O’Toole says he opposes Quebec’s plan to ‘tax and target’ the unvaccinated


Published January 13, 2022 at 5:28 pm

OTTAWA — Conservative Leader Erin O’Toole says while he respects provincial jurisdiction, he opposes Quebec’s plan “to tax and target” those who are unvaccinated against COVID-19.

The Tory leader made his position known on Premier François Legault’s proposal during a Facebook Live today. 

Earlier in the week Legault announced adults living the province who are unvaccinated and don’t have a medical exemption could expect to start paying a “significant” financial penalty. 

The premier said the measure was needed because around half of the patients in intensive care are unvaccinated even those only about 10 per cent of adult Quebecers are not immunized against COVID-19. 

O’Toole, who opposes vaccine mandates, says the proposal is unfair and doesn’t think it’s a good solution to encourage those hesitant to get a shot to roll up their sleeves.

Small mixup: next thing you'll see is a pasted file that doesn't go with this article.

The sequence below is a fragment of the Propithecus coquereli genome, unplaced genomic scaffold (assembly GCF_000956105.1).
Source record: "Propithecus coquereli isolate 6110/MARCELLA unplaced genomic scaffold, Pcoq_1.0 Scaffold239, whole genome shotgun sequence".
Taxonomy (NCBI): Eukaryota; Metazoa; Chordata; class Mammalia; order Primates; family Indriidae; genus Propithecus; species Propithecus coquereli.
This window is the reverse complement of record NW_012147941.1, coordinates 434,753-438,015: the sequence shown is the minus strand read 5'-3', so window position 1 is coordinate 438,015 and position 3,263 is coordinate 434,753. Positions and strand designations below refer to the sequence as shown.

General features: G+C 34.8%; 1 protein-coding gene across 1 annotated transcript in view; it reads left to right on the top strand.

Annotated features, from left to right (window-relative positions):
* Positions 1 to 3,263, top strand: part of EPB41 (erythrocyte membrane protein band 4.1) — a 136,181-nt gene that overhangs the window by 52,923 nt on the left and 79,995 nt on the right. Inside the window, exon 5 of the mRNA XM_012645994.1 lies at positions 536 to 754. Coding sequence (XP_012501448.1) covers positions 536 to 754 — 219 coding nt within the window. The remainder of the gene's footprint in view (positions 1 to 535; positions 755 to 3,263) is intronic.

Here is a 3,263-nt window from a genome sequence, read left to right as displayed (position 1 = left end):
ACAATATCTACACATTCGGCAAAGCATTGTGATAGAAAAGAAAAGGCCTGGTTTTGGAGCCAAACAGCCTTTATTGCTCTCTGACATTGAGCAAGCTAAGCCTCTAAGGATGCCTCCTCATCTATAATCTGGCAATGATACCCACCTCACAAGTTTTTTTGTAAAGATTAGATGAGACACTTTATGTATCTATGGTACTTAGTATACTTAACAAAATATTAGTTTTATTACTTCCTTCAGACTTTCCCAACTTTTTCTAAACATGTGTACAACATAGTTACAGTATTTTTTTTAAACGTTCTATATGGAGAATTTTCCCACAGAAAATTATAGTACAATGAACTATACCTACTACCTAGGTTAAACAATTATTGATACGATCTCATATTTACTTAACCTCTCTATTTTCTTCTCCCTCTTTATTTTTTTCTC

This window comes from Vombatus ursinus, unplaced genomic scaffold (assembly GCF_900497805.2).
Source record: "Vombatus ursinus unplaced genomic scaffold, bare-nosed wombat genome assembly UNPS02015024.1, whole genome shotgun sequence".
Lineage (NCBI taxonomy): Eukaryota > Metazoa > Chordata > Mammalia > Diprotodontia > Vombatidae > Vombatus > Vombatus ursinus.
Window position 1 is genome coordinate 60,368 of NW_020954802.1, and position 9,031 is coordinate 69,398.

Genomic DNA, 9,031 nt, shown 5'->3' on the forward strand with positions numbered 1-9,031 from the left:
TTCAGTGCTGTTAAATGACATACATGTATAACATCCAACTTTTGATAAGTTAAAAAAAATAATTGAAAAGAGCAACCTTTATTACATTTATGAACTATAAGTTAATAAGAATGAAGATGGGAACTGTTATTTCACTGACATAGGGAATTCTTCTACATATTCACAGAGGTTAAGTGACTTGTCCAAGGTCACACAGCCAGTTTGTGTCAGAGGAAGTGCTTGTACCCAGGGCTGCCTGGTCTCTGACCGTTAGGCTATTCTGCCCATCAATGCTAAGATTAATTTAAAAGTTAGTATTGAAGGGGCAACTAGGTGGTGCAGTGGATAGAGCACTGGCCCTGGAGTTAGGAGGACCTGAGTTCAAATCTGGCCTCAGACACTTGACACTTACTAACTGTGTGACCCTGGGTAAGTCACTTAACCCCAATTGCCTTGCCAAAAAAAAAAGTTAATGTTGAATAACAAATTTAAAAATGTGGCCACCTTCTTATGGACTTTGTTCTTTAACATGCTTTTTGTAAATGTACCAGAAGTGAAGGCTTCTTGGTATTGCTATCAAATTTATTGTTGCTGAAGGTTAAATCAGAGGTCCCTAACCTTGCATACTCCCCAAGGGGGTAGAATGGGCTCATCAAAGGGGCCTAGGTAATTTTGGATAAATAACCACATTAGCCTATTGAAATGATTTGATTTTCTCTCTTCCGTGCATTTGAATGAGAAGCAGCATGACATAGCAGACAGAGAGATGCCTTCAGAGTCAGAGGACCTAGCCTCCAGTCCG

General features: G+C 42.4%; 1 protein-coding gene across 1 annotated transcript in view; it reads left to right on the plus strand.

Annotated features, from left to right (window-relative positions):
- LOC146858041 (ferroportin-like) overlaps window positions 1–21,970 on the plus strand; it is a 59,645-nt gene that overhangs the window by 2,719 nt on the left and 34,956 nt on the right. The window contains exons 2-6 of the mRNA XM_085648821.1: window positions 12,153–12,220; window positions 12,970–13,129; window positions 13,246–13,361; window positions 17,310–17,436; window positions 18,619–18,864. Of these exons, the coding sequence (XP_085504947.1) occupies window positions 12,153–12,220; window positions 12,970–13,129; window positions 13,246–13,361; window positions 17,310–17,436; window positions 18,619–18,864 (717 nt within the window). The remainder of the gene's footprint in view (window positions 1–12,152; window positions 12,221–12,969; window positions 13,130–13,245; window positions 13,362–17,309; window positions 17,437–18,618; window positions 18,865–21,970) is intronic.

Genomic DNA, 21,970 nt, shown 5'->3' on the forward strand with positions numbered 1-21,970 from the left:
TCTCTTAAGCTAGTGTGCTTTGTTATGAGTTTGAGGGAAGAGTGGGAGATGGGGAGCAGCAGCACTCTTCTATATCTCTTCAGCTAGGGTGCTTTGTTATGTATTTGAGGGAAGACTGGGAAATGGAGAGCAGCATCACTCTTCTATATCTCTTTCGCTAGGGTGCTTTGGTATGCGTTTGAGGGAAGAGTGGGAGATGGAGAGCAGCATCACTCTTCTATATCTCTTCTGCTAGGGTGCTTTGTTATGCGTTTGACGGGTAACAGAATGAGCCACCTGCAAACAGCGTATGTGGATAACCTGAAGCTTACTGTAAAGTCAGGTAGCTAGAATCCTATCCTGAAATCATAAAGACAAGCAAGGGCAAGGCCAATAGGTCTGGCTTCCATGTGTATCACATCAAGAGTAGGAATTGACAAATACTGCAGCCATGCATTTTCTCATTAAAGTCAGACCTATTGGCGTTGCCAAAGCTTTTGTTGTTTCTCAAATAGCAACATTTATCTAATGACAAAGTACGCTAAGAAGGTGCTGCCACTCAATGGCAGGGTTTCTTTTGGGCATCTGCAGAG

Prime Minister Justin Trudeau said the day before that he needed more details about Quebec’s plan before he could say whether he supports it.  

Trudeau says the province has signalled it will follow the Canada Health Act, which governs the country’s universally funded health-care system that provinces deliver. 

O’Toole on the other hand says Quebec’s proposal doesn’t align with Canada’s approach to health care and that it’s easy to divide people when they feel afraid.

“Vaccinated people get frustrated with what they perceive as a small group of people holding back the country,” O’Toole said. 

He says it’s Trudeau’s failure to provide Canadians better access to rapid antigen tests and personal protective equipment that has caused provinces to return their highly vaccinated populations to living under restrictive health measures. 

Trudeau, for his part, has criticized O’Toole for saying those who remain unvaccinated should be allowed to take rapid tests, rather than lose their jobs or be put on leave, under mandatory vaccination policies.

This report by The Canadian Press was first published Jan. 13, 2021

Stephanie Taylor, The Canadian Press

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